Sometimes on Friday mornings I stop in the wonderful Posman Books in Grand Central to browse the new arrivals tables and especially to pick up things I haven’t heard about but look great.  This morning I purchased something wholly on the basis of the cover design and the flap copy.  The book is “Snowdrops” by A.D. Miller.  Here’s why I bought it:

I was partly drawn to this because I have a forthcoming book with the word “Snow” in the title (“The Snow Child” people: February 2012: mark your calendars because it’s going to be an EVENT) but also because there was something quite intriguing about the elegant, perhaps even childlike, simplicity of the snowflake design with the sultry-looking woman behind it.  It was jarring: a study in contrasts, and I tend to like fiction that is not just one thing or the other.  The image conveys suspense and drama, but in a sophisticated, literary way.

My next glance was at the author bio, which noted that the writer studied literature at Cambridge and Princeton (he’s a smarty-pants) and was the Moscow correspondent for the Economist; the flap copy shows the novel is set in Moscow, which signals to me that he knows this material, and I love things set in far-away places.  But more on that copy: the headline is “An Intense Psychological Drama About the Irresistible Allure of Sin.”  To whoever wrote that I just want to say: two thumbs up.  The Irresistible Allure of Sin: what other allure is there?  The rest of the copy consists of three short paragraphs, the longest of which is three short sentences, the middle of which is as follows:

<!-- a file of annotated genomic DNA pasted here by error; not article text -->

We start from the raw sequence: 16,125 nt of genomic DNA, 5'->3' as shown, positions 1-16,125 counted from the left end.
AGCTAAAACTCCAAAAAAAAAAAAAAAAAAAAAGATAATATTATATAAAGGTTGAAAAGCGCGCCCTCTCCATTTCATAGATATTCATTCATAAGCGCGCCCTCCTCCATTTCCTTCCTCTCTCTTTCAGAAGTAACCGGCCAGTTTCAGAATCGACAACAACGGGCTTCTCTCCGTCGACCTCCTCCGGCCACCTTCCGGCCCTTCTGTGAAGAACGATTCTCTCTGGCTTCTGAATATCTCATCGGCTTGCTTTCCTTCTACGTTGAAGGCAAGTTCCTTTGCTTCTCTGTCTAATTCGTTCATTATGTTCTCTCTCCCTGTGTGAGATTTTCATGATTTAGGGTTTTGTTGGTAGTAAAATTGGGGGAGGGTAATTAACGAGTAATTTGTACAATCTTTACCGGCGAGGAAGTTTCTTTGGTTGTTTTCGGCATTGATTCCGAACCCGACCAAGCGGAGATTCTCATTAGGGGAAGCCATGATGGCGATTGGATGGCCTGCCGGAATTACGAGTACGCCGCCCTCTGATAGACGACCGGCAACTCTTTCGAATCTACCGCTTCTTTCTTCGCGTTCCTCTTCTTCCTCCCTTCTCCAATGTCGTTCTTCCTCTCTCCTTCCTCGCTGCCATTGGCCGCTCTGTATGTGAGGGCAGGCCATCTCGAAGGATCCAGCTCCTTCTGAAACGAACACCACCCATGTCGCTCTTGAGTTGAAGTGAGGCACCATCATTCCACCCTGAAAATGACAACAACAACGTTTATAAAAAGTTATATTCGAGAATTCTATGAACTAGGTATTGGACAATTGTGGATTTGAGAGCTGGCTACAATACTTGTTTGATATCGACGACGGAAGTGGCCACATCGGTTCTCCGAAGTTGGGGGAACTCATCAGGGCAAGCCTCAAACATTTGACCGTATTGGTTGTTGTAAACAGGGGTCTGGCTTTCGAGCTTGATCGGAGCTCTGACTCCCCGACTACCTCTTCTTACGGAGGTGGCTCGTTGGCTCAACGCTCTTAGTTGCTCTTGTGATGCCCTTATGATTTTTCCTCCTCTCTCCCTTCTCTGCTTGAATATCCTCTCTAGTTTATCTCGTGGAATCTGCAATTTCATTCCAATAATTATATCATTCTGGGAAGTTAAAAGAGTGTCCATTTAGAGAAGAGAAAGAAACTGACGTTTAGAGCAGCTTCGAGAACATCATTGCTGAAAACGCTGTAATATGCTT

One day in the subway, [the protagonist] rescues two willowy sisters, Masha and Katya, from a would-be purse snacher.  Soon Nick, the seductive Masha, and the long-limbed Katya are cruising the seamy glamour spots of the city.  Nick begins to feel for Masha something he is pleased to think is love.  Then the sisters ask Nick to help their aged aunt, Tatiana, find a new apartment.

For me, that is five stories in one right there (why is he only pleased to think this is love?  What is the aged aunt doing in the picture?  Who is going to swindle whom?) but simply, alluringly, straightforwardly told.  The book was now making me think of David Benioff’s “City of Thieves,” which is one of my favorite books of the past decade.  (Really: if you’ve read “City of Thieves” and don’t like it, we can’t be friends).  Then I turned to this enticing epigraph:

Snowdrop. 1. An early-flowering bulbous plant; having a white pendent flower. 2. Moscow slang. A corpse that lies buried or hidden in the winter snows, emerging only in the thaw

But I have to confess, after all this, I still wasn’t sold.  The reason?  I’ve got a stack of books on my nightstand that is taller than the nightstand itself, of great-looking things I want to read.  So I did something that a lot readers might find heretical but has proven to be a fail-safe trick for me.  I skipped to the back and read the final sentence.  I’m not going to say what that sentence is here, but it was good, and I proceeded to the register.

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